This calming neurotransmitter plays another, more risky, role when you are overweight or diabetic.
GABA May Not be Calming if You’re Obese or Diabetic
GABA (Gamma-aminobutyric acid) is a neurotransmitter that has a calming effect on the nervous system. It’s used as a supplement to support stress relief, PMS relief, sleep, mood, focus fat-burning, lean muscle-building, and blood pressure issues, according to WebMD.
Now, a new study published in the journal Cell Reports indicates that the calming effect of GABA can sometimes backfire.
The study found that weight gain and an associated accumulation of fat on the liver is correlated with a rise in blood sugar and a release of GABA from the liver.
This study suggest that the body’s natural production of GABA could, on one hand, be mitigating stress, but, on the other hand, inadvertently raise blood sugar in those who are diabetic or considered obese..
When researchers chemically blocked the production of GABA, they saw a positive change in blood sugar regulation in just two days.
GABA is produced in response to all kinds of stress. Weight gain and the accumulation of fat on the liver is perceived by the body as a stressor, resulting in the production of GABA from the liver. Sometimes, there are unwanted consequences for how the body heals itself.
In this case, the stress-fighting effects of GABA on the liver may overzealously sedate the brain.
While the de-stressing effect of GABA makes sense, the brain’s response to the aggressive production of GABA from the liver is high blood sugar.
The body’s response to brain sedation is to restore energy, but in obese individuals and diabetics, restoring energy means increasing blood sugar.
Ashwagandha Supports Healthy Blood Sugar and GABA without Unwanted Consequences
The classic herb to support stress relief in Ayurveda is ashwagandha (Withania somnifera), or Indian ginseng. I have written numerous articles about the science behind this amazing herb, but haven’t written before about its ability to support healthy levels of blood sugar and GABA.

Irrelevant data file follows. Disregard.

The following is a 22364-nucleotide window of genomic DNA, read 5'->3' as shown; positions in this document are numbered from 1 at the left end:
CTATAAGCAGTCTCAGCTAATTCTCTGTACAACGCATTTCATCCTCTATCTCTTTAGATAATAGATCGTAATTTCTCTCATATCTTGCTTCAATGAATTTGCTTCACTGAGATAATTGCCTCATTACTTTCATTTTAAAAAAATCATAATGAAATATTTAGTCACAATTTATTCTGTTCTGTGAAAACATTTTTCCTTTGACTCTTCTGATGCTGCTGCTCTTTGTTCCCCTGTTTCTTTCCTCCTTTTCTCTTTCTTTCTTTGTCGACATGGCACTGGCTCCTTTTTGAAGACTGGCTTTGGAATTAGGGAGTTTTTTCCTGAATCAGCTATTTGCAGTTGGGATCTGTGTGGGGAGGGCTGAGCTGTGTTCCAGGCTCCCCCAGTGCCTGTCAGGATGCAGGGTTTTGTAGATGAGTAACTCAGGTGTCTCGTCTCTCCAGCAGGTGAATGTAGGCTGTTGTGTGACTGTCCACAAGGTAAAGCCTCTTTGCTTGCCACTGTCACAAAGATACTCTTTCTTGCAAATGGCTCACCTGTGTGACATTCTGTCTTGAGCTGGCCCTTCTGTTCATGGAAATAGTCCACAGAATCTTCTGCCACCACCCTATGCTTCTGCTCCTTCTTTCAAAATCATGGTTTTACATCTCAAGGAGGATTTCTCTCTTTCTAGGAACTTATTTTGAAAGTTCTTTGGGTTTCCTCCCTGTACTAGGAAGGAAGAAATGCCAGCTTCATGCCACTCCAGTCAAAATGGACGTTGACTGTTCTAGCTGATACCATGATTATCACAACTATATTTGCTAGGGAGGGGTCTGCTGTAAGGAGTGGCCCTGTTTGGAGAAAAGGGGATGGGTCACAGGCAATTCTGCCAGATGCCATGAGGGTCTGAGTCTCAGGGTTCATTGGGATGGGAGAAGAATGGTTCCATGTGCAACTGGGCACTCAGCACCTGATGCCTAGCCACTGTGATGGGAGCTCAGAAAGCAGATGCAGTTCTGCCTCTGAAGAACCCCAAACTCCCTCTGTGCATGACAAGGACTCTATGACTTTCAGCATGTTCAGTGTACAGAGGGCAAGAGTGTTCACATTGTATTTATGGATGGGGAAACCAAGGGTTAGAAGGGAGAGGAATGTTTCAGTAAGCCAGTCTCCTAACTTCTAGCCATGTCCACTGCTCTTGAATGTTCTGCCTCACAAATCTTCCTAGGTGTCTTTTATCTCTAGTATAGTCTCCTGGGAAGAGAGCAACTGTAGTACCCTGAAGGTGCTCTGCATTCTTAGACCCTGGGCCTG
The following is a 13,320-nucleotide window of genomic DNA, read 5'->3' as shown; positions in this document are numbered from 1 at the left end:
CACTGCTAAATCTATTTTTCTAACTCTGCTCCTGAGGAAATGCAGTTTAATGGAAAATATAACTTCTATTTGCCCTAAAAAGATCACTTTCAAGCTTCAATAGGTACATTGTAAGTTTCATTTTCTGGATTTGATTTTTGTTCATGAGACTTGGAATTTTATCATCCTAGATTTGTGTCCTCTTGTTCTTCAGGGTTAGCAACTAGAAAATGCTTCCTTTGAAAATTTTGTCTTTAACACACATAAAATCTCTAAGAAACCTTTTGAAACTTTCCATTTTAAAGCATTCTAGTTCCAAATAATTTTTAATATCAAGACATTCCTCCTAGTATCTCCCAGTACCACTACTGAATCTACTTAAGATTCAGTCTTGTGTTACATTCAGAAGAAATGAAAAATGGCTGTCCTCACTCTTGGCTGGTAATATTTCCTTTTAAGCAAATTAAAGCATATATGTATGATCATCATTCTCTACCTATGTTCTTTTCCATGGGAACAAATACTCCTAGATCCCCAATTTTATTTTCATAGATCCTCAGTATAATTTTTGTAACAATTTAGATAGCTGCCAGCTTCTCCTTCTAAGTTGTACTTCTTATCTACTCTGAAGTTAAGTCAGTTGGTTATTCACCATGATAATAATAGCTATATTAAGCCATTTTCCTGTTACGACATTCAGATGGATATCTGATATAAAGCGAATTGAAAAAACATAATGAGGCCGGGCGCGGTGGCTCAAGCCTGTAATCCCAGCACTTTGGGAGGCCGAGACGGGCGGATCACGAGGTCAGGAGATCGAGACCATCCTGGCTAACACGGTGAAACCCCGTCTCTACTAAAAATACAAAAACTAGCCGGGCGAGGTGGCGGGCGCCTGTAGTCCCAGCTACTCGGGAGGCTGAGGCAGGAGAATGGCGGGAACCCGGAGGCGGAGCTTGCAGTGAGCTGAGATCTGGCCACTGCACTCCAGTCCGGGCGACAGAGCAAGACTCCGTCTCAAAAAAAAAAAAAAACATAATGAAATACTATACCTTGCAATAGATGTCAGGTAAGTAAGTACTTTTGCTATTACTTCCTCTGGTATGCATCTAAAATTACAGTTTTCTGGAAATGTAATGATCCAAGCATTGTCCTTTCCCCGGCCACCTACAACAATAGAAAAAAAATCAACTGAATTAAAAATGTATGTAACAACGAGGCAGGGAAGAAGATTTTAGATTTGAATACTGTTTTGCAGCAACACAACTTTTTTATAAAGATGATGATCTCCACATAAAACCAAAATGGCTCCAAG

A 2015 study in the Journal of Ethnopharmacology showed that ashwagandha naturally supports the body’s healthy production of GABA, while calming the brain. It doesn’t sedate or slow brain function, but rather enhances cognitive performance.
This could explain why ashwagandha has also been shown to support healthy levels of blood sugar. For example, in a five-week study on rodents that compared ashwagandha supplementation with a control group, the ashwagandha group saw significantly healthier blood sugar and insulin levels, along with normal insulin resistance and glucose tolerance.
Ashwagandha Supports Healthy Levels of Fat on the Liver
Studies have also shown that by supporting a healthy response to stress, ashwagandha supports healthy levels of cholesterol, triglycerides, LDLs, and glucose in the blood, along with the healthy removal of fat accumulation in the liver.
Ashwangandha Crosses the Blood-Brain Barrier
Perhaps one of the reasons ashwagandha has been shown to have such a powerful effect on protecting the brain and nervous system from stress is its ability to cross the blood-brain barrier.
In one study done several years ago, mice were given a human equivalent dose of ashwagandha and researchers measured the effects on their brains. The study found that anamides, the active ingredient in ashwagandha, crossed the blood-brain barrier and were responsible for supporting the natural neural protective properties of the brain. This supports earlier studies that measured the ability of ashwangandha to boost a brain cell rebuilding protein called brain derived neurotrophic factors, or BDNF.
It seems that ashwagandha’s superior adaptogenic status has been confirmed again.
Rising Blood Sugar in Americans
Rising levels of blood sugar are a concern for almost half the American population, and treating those levels accounts for every one in seven dollars spent on healthcare in the U.S.
Understanding how the body’s natural response to stress influences blood sugar can play an important role in addressing this issue.
Research has shown that practicing meditation can have a powerful effect on balancing blood sugar levels.
In one study, 60 patient with blood sugar issues were split into meditation and non-meditation groups for six weeks. At the end of the study, the meditation group saw significantly lower fasting blood sugar levels; hemoglobin A1c levels, which measure the amount of blood sugar (glucose) attached to hemoglobin; and fasting insulin.